One of the most popular features of Sleep Savvy is Retail Road Trip, which takes readers inside the operations of mattress retailers.
The idea behind Retail Road Trip always has been that the best place to learn how to improve aspects of your business is to study retailers who already are doing those things well.
So, as we wrap up 2017, we’re revisiting the six retailers we featured this year to give you some of their best ideas for improving your customer service. (When you have the time, we encourage you to read the full stories of all these retailers: They are full of guidance and inspiration on everything from advertising to merchandising to e-commerce.
1. Offer something few others do. All Sleep, a single-store retailer in South Windham, Connecticut, began as a waterbed specialist and never stopped selling waterbeds and waterbed accessories. Market share for the category declined over the years but waterbeds still have big fans who love the unique feel of the sleep surface. Where do those fans turn when they want a new bed or need more water conditioner? All Sleep, of course. The retailer also has built a niche business of handcrafting waterbed frames and now headboards and platform bases, too. Like All Sleep, Trent Bedding, a sleep shop in Bowling Green, Kentucky, has something shoppers in its area can’t find anywhere else: a Fill Station pillow kiosk that allows shoppers to create custom pillows. The station has an added benefit of bringing people back into the store to change the fill and feel of their pillow. What can you offer that no one else in your market does? (All Sleep: November/December 2017 issue; Trent Bedding: October 2017 issue)
2. Be a good host. If you have brick-and-mortar stores, you can do something e-commerce-only sellers can’t: You can offer shoppers a chilled glass of wine or a warm cookie like Michael Alan Furniture & Design, a mattress and furniture retailer in Lake Havasu City, Arizona. The retailer is known for treating customers like guests, which makes them feel comfortable and relaxed as they browse and rest-test. Sweet Dreamzzz, a two-store sleep specialist, is based in the Los Angeles area, where the warm weather leaves people thirsty. So, the retailer leaves cold bottles of water outside the store—free for passersby. And, as an especially nice touch for dog lovers, Sweet Dreamzzz also puts out water bowls for canine friends. What treats or beverages could you make part of your store’s gracious customer experience? (Michael Alan Furniture & Design: March 2017; Sweet Dreamzzz: July/August 2017)
3. Throw a fun party. Taking “be a good host” to the next level, Michael Alan Furniture & Design also is known for throwing big parties throughout the year—some are tied to special days (the store’s anniversary) and some help raise money for charities (an annual Sleepless for a Cure in Havasu event that aids breast cancer prevention services). Whatever the theme, all the retailer’s parties honor the store’s loyal customers. Pick something to celebrate in 2018 and throw a shindig! (March 2017)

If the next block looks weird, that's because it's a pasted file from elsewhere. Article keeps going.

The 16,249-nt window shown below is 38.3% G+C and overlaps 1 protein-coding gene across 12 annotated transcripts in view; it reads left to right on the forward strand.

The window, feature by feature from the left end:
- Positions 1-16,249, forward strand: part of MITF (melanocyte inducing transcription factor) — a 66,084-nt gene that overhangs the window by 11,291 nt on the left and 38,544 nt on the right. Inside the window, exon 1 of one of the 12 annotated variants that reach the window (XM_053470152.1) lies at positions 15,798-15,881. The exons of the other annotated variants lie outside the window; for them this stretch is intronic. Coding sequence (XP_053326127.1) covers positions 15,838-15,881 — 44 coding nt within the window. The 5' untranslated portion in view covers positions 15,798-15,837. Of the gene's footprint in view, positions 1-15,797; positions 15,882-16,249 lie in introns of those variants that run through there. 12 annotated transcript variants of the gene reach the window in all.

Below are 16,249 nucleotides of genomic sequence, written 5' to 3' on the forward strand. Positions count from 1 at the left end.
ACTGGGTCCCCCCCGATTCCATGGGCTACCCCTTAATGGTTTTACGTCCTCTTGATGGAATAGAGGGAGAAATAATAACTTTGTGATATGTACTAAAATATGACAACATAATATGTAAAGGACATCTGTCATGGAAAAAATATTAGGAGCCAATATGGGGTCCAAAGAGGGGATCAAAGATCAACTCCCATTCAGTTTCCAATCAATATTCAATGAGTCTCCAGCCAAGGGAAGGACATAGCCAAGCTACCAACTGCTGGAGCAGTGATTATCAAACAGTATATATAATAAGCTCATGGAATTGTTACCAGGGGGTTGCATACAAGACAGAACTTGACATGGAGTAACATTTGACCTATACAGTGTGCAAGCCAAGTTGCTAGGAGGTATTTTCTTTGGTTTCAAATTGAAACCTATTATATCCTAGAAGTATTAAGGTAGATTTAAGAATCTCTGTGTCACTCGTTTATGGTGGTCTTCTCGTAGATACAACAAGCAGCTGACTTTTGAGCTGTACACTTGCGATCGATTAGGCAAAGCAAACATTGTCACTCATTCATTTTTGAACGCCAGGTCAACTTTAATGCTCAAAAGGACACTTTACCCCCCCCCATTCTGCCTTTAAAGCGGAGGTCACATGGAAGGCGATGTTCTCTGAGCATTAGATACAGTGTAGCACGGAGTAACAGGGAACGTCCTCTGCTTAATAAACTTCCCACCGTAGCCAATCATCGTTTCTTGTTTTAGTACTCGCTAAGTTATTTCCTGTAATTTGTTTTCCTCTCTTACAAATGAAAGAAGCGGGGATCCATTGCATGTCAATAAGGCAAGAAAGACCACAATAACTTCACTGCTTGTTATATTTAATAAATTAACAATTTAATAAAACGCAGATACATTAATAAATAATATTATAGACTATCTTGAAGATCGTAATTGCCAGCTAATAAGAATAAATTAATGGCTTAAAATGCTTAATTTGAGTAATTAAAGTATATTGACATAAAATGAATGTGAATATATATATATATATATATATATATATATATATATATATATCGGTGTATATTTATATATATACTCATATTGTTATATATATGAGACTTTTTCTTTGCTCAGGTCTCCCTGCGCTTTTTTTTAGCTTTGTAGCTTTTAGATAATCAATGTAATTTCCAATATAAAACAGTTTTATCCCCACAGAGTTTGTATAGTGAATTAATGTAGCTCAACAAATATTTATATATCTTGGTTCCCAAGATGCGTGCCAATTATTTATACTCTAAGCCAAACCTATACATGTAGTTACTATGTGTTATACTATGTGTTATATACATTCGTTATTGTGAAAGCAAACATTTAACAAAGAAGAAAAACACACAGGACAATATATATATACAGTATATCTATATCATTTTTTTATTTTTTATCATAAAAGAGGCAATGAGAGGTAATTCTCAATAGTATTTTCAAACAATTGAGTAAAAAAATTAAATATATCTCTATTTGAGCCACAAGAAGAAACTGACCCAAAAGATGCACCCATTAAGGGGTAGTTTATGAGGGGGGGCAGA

4. Deliver on delivery. Trent Bedding’s delivery teams have earned a reputation for being on time (honestly, they’re usually early) and for going out of their way to make customers happy. “Need that recliner moved from one side of the bedroom to the other after we set up the mattress? Sure. No problem!” Your store’s delivery team is the last in-person contact shoppers may have with your store for a long time: Ensure that your delivery service stellar. (October 2017 issue)
5. Be a friend, not a salesperson. Albany, California-based Nest Bedding has both a robust e-commerce business and a chain of brick-and-mortar stores. It’s the physical locations that give the retailer a chance to connect on a more personal level with customers—a feeling many people crave in a world that seems increasingly impersonal and even hostile sometimes. Founder Joe Alexander says he prefers to hire “nice people and teach them how to sell” rather than “hire a veteran salesperson and teach them how to be nice—that’s virtually impossible.” All Nest’s retail sales associates are taught to listen more than talk and to use a friendly, low-pressure conversational approach to helping shoppers choose a bed. What qualities are you looking for in RSAs in 2018? (April 2017)
6. Make introverts comfortable. Consumers like online shopping for lots of reasons, including convenience and pricing. But some people prefer e-commerce because they are introverts who don’t relish a lot of small talk and interaction with strangers. Things like in-store diagnostic systems, video explainers and good signage can help such shoppers gather much of the information they need on their own. As an introvert himself, Joshua Eves of All Sleep helps shoppers by including a worksheet with each bed that shows the price of the mattress if purchased with a variety of base options, explains its construction and provides other information. Make 2018 the year that you improve the in-store information you provide shoppers. (November/December 2017)
7. Turn wrong things right. Whether they call the store to complain to the manager or vent on social media, you must resolve customers’ complaints as quickly as possible—before word of their dissatisfaction spreads. Rotmans, a family owned furniture and mattress retailer in Worcester, Massachusetts, has a customer service team that monitors online reviews of the store on Google, Yelp and Facebook, responding rapidly to unhappy customers and negative comments. Sweet Dreamzzz owners Robin Stuart and Spencer Ace will go so far as to make personal house calls to resolve issues. (Rotmans: September 2017; Sweet Dreamzzz: July/August 2017)